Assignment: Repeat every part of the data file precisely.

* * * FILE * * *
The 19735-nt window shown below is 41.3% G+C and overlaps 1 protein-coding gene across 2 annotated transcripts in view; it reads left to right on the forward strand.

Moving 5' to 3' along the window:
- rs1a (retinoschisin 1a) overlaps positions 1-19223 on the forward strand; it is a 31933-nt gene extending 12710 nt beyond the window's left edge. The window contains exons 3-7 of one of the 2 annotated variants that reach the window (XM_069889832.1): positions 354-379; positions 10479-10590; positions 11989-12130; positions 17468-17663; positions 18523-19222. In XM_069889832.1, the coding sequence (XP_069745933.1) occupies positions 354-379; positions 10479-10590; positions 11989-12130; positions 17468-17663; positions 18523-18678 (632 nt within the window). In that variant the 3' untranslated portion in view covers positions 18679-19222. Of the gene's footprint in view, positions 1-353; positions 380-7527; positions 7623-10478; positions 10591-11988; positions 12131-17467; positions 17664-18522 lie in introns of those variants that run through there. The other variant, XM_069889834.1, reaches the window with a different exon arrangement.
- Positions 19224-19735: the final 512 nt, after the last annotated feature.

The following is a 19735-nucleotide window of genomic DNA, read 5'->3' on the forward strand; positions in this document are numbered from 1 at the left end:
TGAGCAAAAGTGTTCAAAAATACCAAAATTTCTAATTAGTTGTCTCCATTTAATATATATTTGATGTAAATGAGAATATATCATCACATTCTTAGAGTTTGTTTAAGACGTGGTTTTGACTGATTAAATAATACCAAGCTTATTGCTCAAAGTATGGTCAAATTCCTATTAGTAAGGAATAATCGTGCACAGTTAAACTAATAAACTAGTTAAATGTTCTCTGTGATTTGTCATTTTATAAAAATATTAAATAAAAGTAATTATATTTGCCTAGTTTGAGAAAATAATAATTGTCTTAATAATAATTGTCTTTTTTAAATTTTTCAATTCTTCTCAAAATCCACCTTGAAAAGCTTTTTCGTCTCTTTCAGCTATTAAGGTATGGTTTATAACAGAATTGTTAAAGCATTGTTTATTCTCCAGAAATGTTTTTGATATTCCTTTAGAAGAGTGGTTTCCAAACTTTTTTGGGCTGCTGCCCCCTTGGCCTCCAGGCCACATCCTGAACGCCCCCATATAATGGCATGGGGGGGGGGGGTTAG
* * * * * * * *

The 19735-nt window shown below is 41.3% G+C and overlaps 1 protein-coding gene across 2 annotated transcripts in view; it reads left to right on the forward strand.

Moving 5' to 3' along the window:
- rs1a (retinoschisin 1a) overlaps positions 1-19223 on the forward strand; it is a 31933-nt gene extending 12710 nt beyond the window's left edge. The window contains exons 3-7 of one of the 2 annotated variants that reach the window (XM_069889832.1): positions 354-379; positions 10479-10590; positions 11989-12130; positions 17468-17663; positions 18523-19222. In XM_069889832.1, the coding sequence (XP_069745933.1) occupies positions 354-379; positions 10479-10590; positions 11989-12130; positions 17468-17663; positions 18523-18678 (632 nt within the window). In that variant the 3' untranslated portion in view covers positions 18679-19222. Of the gene's footprint in view, positions 1-353; positions 380-7527; positions 7623-10478; positions 10591-11988; positions 12131-17467; positions 17664-18522 lie in introns of those variants that run through there. The other variant, XM_069889834.1, reaches the window with a different exon arrangement.
- Positions 19224-19735: the final 512 nt, after the last annotated feature.

The following is a 19735-nucleotide window of genomic DNA, read 5'->3' on the forward strand; positions in this document are numbered from 1 at the left end:
TGAGCAAAAGTGTTCAAAAATACCAAAATTTCTAATTAGTTGTCTCCATTTAATATATATTTGATGTAAATGAGAATATATCATCACATTCTTAGAGTTTGTTTAAGACGTGGTTTTGACTGATTAAATAATACCAAGCTTATTGCTCAAAGTATGGTCAAATTCCTATTAGTAAGGAATAATCGTGCACAGTTAAACTAATAAACTAGTTAAATGTTCTCTGTGATTTGTCATTTTATAAAAATATTAAATAAAAGTAATTATATTTGCCTAGTTTGAGAAAATAATAATTGTCTTAATAATAATTGTCTTTTTTAAATTTTTCAATTCTTCTCAAAATCCACCTTGAAAAGCTTTTTCGTCTCTTTCAGCTATTAAGGTATGGTTTATAACAGAATTGTTAAAGCATTGTTTATTCTCCAGAAATGTTTTTGATATTCCTTTAGAAGAGTGGTTTCCAAACTTTTTTGGGCTGCTGCCCCCTTGGCCTCCAGGCCACATCCTGAACGCCCCCATATAATGGCATGGGGGGGGGGGGTTAG